The compiler will complain that it doesn’t know what T is. I think there might be a way around this by using typealias. If you know of a way to make the subscript generic I would love to hear about it (@leemorgan).

OK. Now that we’ve cleaned that up a bit. Let’s take a look at our next method to implement, valueForKeyPath:

Unlike valueForPath: which will only let you get the value of a given object, valueForKeyPath: will evaluate a chain of properties and return the final link’s value.

We’ll get started by adding the prototype to our KVC protocol

func valueForKeyPath<T>(keyPath : String) -> T?

Then in our KVC extension we’ll implement it like so…

func valueForKeyPath<T>(keyPath : String) -> T? {
    
    let keys = split(keyPath.characters){$0 == "."}.map{String($0)}
    var mirror = reflect(self)
    
    for key in keys {
        for index in 0 ..< mirror.count {
            let (childKey, childMirror) = mirror[index]
            if childKey == key {
                if childKey == keys.last {
                    return childMirror.value as? T
                }
                else {
                    mirror = childMirror
                }
            }
        }
    }
    return nil
}

Most of this should look very familiar, but there’s two parts that need explaining…

let keys = split(keyPath.characters){$0 == "."}.map{String($0)}

There’s a lot going on in that line, but once we break it down it’s not that bad.

In Swift 2 you can’t use split() on String anymore. To get around this we use the characters property of String and split whenever we encounter a “.”

Next, since we’re splitting on the characters we need to convert them back into Strings. We use map to return the split character groups as Strings. (Credit to AirSpeedVelocity for detailing this change in Swift 2, and much more here).

The other part we need to explain is the new loop.

for key in keys {
...
if childKey == keys.last { 
    return childMirror.value as? T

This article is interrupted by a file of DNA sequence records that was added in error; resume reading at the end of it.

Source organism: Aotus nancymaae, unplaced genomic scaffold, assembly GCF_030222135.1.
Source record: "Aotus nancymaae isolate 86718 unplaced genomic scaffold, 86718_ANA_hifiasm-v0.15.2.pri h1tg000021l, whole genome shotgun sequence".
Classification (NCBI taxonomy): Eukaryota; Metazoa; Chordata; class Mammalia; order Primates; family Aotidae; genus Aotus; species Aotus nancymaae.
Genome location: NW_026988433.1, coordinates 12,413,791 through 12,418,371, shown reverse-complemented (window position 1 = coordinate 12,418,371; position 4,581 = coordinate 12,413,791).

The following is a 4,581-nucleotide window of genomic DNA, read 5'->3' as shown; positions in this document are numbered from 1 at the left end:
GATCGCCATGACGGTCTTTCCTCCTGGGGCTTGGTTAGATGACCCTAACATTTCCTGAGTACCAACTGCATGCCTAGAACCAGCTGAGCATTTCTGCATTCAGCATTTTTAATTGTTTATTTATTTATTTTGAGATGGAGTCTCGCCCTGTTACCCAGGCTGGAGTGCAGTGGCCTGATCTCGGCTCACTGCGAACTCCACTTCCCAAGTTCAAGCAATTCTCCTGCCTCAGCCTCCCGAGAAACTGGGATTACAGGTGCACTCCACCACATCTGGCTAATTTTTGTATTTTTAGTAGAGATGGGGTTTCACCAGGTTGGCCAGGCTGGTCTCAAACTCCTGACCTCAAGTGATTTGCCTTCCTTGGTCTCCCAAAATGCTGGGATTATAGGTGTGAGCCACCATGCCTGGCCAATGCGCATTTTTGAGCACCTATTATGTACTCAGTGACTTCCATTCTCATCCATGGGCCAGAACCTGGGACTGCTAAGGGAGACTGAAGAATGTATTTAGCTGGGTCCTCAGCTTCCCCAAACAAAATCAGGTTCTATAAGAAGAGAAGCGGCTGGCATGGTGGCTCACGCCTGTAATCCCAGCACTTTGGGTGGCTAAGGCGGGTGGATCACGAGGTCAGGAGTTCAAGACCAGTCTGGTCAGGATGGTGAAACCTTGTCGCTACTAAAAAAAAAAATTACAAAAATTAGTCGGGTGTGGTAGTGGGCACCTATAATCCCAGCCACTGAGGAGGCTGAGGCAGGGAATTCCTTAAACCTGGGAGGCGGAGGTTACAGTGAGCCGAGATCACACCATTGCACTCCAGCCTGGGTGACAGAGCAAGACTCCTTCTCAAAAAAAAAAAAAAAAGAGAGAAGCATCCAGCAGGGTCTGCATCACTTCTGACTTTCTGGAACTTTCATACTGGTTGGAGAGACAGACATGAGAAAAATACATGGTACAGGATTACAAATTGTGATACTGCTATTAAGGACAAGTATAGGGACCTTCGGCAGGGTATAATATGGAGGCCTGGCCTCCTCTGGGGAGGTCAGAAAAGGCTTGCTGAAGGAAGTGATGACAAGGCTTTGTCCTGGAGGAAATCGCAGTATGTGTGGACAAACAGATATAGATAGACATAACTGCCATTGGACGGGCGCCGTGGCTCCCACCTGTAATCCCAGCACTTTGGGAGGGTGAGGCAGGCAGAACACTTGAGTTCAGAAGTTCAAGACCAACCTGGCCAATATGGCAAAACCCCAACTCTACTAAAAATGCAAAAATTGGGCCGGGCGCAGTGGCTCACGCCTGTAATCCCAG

} 
else { 
    mirror = childMirror 
}

This loop steps through each key in the property key chain. If the key is the last key in the chain we return the value like we did before in valueForKey: otherwise we set mirror to point to the child property and continue the loop.

Now we can quickly transverse a chain of properties

struct myValue : KVC {
    let someString = "Hello World"
}

struct myValueHolder : KVC {
    let aValue = myValue()
}
let bValue = myValueHolder()

let c : String? = bValue.valueForKeyPath("aValue.someString")

And if we change our subscript to use valueForKeyPath: instead of valueForKey: we get this ability for free in subscripting as well.

let c : Any? = bValue["aValue.someString"]

And here’s a cool feature; only the root object needs to conform to the KVC protocol. Even if it’s properties, their children, and so on, don’t conform to KVC you can still access them using valueForKeyPath:

This is still more of a proof of concept than anything, but I’m having fun seeing how KVC could be very natural in Swift.

Updated playground on GitHub here.

KVC in Swift (Part 1)

2 Jul

Last year Brent Simmons wrote about the lack of Key-Value-Coding (KVC) in Swift.

KVC has been around for quite awhile now. Taking a look at the NSKeyValueCoding protocol documentation shows it has been around since OS X 10.0. Which is honestly further back than I remember it being.

It’s not a large API, but it can be very useful.

As the docs say, the basic methods for accessing an object’s values are setValue:forKey:, which sets the value for the property identified by the specified key, and valueForKey:, which returns the value for the property identified by the specified key.

Unfortunately you don’t get those methods in Swift classes and Structs. However, It should be noted that any class that inherits from NSObject does still get KVC in Swift.

Brent mentioned that it would be pretty cool and “Swift-like” to have a syntax in Swift like the following

x["propertyName"]

And I completely agree. So let’s have a go at it.

–––––––––––––––––––––––––––––––––––––

First we need to define a struct to play with.

struct myValue {
    let someString = "Hello World"
    let someNumber = 42
}

let aValue = myValue()

Now we can of course access the properties using the normal syntax like

aValue.someString

But if we don’t know the property we want at compile time and instead have the property’s name as a string we need to do some more work to get at it’s value…

Lets define our KVC protocol

protocol KVC {    
    func valueForKey(key : String) -> Any?
}

For now we’re just going to be implementing  valueForKey: which will allow us to get the value of any property.

We’ll go ahead and extend our KVC protocol and add our default implementation.

extension KVC {
    
    func valueForKey(key : String) -> Any? {